I intended to also use the short survey of the value of the meeting, but forgot to use it.

A Hearty Recommendation
I've been leading the teachers to become more comfortable with sharing in online spaces though the use of a private Ning. The teachers helped me by posting the results of the topics, reflections, and discussions on the ning. As a result, I created several screencasts to help everyone remember how to find a flipchart on Promethean Planet, the difference between Mac folders, opening and saving a flipchart from Promethean Planet, and the difference between save and save as. We are becoming a learning community. The book has given me a wealth of ideas as a teacher leader to help others expand their comfort and knowledge.

It is a resource for an administrator helping a district, a principal helping a school, or a teacher leader helping fellow teachers. It brings up both the benefits and real work involved in becoming a professional learning community.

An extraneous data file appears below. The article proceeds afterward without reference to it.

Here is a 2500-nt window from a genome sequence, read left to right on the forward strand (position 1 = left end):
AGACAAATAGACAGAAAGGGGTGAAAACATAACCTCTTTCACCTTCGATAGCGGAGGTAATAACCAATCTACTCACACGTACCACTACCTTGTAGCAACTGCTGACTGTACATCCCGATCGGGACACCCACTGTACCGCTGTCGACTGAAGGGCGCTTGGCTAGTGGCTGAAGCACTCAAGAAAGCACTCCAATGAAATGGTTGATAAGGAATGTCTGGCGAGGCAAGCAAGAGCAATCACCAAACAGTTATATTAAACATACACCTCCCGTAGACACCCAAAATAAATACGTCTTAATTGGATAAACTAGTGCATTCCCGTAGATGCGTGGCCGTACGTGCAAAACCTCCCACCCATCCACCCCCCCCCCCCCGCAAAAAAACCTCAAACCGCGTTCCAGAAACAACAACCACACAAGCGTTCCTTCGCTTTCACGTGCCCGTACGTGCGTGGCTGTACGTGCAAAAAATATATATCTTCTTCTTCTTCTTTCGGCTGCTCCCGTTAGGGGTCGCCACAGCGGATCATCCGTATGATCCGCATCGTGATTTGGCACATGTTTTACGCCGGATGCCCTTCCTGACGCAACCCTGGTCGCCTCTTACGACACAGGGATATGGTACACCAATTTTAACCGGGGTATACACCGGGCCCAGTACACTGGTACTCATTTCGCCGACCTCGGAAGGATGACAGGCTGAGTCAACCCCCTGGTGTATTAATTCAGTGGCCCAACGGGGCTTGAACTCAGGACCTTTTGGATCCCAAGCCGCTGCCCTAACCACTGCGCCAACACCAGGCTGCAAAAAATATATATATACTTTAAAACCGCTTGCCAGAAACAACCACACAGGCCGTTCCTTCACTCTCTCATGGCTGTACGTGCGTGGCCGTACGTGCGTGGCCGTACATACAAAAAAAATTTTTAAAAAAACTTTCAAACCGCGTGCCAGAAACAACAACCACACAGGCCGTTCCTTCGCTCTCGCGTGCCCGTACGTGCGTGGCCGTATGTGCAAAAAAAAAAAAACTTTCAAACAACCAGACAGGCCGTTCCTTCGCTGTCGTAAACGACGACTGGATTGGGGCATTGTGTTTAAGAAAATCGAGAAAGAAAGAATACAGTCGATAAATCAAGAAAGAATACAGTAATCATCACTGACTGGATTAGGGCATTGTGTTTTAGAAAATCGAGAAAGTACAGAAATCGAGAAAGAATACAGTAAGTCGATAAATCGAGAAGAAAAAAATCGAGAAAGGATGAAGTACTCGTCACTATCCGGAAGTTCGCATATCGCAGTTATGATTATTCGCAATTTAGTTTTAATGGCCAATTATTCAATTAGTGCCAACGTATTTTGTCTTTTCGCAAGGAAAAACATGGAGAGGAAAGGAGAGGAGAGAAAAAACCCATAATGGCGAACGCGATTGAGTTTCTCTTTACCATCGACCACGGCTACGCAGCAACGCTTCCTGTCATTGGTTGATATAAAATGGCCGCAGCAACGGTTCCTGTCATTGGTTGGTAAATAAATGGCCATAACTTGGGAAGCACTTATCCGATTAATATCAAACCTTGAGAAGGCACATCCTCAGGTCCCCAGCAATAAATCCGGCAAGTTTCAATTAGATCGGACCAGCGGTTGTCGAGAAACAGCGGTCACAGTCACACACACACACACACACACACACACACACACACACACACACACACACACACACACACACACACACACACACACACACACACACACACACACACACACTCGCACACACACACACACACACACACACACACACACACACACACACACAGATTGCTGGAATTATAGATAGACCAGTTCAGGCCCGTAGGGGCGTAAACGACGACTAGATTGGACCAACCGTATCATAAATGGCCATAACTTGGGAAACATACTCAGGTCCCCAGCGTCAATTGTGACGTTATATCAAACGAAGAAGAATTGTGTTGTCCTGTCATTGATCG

Sunday, September 5, 2010

Reverse Photo Search

I always learn something on the Tech Chick Tips podcast. Several months ago, I heard about and tucked the idea away. I got a chance to try it last night.

The Set Up
I was speaking with Vicky about potential projects for the coming school year. The conversation drifted to digital citizenship on the Internet. I wanted to share a lesson idea with her, but it was in ActivInspire. As I captured screens and put them into PowerPoint, I realized that I didn't copy the citations onto the flipchart when I made it. I wanted to upload the PowerPoint to Slideboom, but needed those citations first.

I always search for Creative Commons licensed photos and usually look for Attribution 2.0 Generic first on Flickr...but how to find it.

TinEye Reverse Image Search
I decided to give TinEye a try. Anna and Helen made it sound like you just take any image and send it to the website, so I removed all the extra words and buttons that had been on the page and took a screen shot of the image on the Mac. It turned into a simple PNG image. I uploaded the image to TinEye and WOW there were several sites that had used the same image.